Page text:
In 1989, Greg LeMond won the Tour de France by a mere eight seconds over Laurent Fignon in a nail-biting finale but this year’s edition might well provide an even closer ending as Tadej Pogacar and Jonas Vingegaard are locked in a classic battle.
Defending champion Vingegaard opened up a 53-second gap in the first mountain stage in the Pyrenees only for Pogacar, the 2020 and 2021 winner, to claw back time in the next three uphill finishes to cut the deficit to nine seconds.
That increased to 10 on Saturday as Vingegaard, by virtue of the bonus-second rules, gained one second on his rival despite finishing just behind him in the 14th stage won by Spain’s Carlos Rodriguez.
Pogacar was the first to attack, 3.7km from the top of the lung-busting Col de Joux Plane (11.6km at 8.5%), and he dropped the lanky Vingegaard but the Slovenian could not extend his lead beyond five seconds.
Two kilometres further up, Vingegaard was back and when Pogacar tried to launch a fierce sprint for bonus seconds at the summit, he was unable to get past a photographer’s motorcycle riding alongside the television motorcycle.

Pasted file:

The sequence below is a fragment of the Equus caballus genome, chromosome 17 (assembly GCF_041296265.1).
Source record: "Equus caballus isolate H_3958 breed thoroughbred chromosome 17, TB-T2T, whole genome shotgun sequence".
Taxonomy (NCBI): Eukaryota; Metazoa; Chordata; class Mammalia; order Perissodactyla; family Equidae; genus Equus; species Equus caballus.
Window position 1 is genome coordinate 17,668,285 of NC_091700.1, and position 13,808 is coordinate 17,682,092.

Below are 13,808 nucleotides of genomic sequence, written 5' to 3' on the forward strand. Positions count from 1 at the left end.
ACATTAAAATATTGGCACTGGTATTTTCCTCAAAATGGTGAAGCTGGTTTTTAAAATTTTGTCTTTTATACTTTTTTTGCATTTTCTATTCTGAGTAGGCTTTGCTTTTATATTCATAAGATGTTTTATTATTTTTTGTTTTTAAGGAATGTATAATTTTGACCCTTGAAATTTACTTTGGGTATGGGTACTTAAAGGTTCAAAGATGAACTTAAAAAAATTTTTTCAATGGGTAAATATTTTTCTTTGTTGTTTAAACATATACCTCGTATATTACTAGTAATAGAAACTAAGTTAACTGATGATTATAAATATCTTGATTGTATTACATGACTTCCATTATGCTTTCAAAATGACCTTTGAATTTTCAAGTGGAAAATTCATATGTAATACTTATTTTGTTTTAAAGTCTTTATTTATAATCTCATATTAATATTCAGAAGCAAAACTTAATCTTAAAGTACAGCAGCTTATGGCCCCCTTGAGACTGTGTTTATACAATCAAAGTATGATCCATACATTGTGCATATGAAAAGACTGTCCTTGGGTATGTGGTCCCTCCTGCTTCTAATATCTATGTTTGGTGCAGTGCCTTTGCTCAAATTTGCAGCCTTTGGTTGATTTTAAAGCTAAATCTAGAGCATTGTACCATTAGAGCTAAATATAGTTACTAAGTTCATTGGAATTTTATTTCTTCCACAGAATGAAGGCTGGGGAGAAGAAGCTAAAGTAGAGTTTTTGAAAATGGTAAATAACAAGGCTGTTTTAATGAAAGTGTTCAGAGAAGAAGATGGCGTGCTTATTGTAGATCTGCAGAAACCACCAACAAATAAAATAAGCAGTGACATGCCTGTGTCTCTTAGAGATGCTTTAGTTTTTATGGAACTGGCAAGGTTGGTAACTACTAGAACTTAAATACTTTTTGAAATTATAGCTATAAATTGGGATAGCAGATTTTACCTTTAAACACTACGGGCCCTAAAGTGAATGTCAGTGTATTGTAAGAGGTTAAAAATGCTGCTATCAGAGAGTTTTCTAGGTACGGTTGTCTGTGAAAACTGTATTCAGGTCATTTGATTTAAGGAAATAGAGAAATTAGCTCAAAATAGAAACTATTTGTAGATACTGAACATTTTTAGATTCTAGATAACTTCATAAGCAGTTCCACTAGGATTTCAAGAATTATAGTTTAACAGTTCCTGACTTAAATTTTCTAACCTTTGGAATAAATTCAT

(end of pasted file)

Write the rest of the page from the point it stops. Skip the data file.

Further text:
“I lost a bullet but it is what it is,” said Pogacar. “I was blocked by a motorbike, which was also blocked.”
The motorcycle was itself hemmed in by the crowd closing in on the road.
“I told my driver to accelerate when Pogacar attacked but he could not as there were fans in front,” the photographer told Reuters. “We should have gone away before and forgotten about the picture.”
Officials excluded both motorbikes from Sunday’s 15th stage.
“Those motorbikes should not be there but I appreciate that everyone is trying to do their job here,” Pogacar’s UAE Emirates team manager Mauro Gianetti told reporters, while the team’s sports director Matxin Fernandez called the incident ‘unacceptable’.
At the end of the day, Pogacar is still breathing down Vingegaard’s neck and he is convinced the Tour will be decided by a small margin.
“It will be a matter of seconds in the coming days. We’ll fight until the end,” the 24-year-old said.
Dane Vingegaard believes otherwise.
“I still don’t think it will be decided by seconds. At one point someone will take a fair bit of time on the other,” he said.